The 21-year-old Marburger Farm Antique Show in Round Top is getting air conditioning, plus other tips to help you prep for the beginning of antiquing season in Central Texas.
Three hundred fifty dealers spread throughout at least nine tents and a smattering of historic buildings across 43 acres in Round Top, Texas, is just another day in October for anyone committed to antique shopping. However, each year offers something new in this something-old industry, and I spoke to Ashley Ferguson, CEO of the Marburger Farm Antique Show, to unearth any new tips and tricks to attending this year’s show, which takes place October 2 – 6. As Central Texans know, spending a day in the Hill Country ain’t so bad. Add vintage sofas, faux elephant tusks, Western textiles, original art, and bits of Americana large and small? It’s nothing short of a great way to kick-off the Fall.
Cowboys & Indians: Is it right that there have been 20 years of the Marburger Farm Antique Show? What are you most looking forward to this year?
Ashley Ferguson: Fall 2018 is the 21st year of Marburger Farm Antique Show in Round Top! The thing I look forward to every single show is seeing what the dealers bring. They spend six months shopping the globe to bring the best of the best to Marburger Farm. I can’t wait to see what they have found.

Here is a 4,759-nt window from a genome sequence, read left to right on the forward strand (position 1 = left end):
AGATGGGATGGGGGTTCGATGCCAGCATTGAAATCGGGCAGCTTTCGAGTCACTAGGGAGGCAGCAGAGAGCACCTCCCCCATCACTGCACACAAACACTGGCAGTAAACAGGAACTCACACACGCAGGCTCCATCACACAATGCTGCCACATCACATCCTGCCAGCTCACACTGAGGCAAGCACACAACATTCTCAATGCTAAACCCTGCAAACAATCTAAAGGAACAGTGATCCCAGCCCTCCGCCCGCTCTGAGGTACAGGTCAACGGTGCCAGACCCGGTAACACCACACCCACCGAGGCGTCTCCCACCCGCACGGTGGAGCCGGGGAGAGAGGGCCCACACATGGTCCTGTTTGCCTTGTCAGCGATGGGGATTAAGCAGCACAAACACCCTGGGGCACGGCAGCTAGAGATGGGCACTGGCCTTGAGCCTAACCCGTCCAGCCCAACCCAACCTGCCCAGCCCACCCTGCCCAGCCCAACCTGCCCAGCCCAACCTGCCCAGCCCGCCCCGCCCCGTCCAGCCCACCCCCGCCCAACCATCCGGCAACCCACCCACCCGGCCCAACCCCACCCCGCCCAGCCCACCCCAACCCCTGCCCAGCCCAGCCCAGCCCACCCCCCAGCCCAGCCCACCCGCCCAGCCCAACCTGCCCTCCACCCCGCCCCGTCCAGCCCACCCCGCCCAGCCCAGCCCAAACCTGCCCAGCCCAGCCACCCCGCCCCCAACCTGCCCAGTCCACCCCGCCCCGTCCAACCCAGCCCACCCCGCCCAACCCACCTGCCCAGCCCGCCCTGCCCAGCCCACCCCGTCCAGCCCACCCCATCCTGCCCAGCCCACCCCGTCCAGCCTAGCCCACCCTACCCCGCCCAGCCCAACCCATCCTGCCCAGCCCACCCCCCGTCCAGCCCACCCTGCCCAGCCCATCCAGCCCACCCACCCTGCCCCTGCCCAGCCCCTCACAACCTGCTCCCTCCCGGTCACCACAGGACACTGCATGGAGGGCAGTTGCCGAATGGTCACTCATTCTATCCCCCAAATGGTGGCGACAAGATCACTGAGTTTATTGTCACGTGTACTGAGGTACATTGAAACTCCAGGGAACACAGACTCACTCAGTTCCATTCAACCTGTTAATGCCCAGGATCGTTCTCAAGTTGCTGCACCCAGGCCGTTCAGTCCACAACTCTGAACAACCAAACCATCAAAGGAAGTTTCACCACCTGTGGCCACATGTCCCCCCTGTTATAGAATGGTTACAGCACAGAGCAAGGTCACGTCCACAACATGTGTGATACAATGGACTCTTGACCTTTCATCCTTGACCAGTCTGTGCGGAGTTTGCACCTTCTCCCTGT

C&I: Are there any new bells or whistles that haven’t been part of the show in the past?
Ferguson: We are always innovating. This fall we are introducing our Tuesday Morning Tailgate Breakfast at 8 am featuring complimentary breakfast and drinks, live KTEX radio broadcast, and a sneak peek into dealers’ booths inside some of the historic buildings at the show. The official shopping bell will ring at 10 am! There will also be a Grab-and-Go Lunch Tent for those shoppers that don’t want to stop! Located in front of Tents C and F, shoppers can grab a box lunch and bottle of water and keep going! We are very exciting to host our Whiskey Wednesday event from 3 to 6pm on October 3 to benefit two great charities, Dwell with Dignity and the Brookwood Community. Finally, we are installing a new air ventilation system in our large structure tents. Keeping things cool never hurts in Texas!
If anyone walks into my home and asks where I got something, chances are the answer is Marburger!
C&I: We’re looking for predictions. What home and design trends do you think might emerge at the show this year?
Ferguson: Casual, functional, elegance. Dealers are seeking to offer an easy mix of fine and fun. Our homes reflect the stories of our lives and who we are. The fun is selecting a mix that speaks to you and your family. There will be more antiques/vintage with an organic feel, raw wood, plenty of industrial as well as formal.
C&I: Let’s talk about the dealers. Are there any up-and-coming folks you’re excited to have involved this year?
Ferguson: We are upping the art in the show, all original art and artisan work in many styles. Lindsay Abernathy of A List Lady brings a younger vibe to the original Marburger Farmhouse. She says that her booth will have a huge pair of 1970s faux elephant tusks, mounted to stand upright. Perhaps a first for the farmhouse!
C&I: What about the mainstays? Who are the dealers that never fail to disappoint in their antique offerings year after year?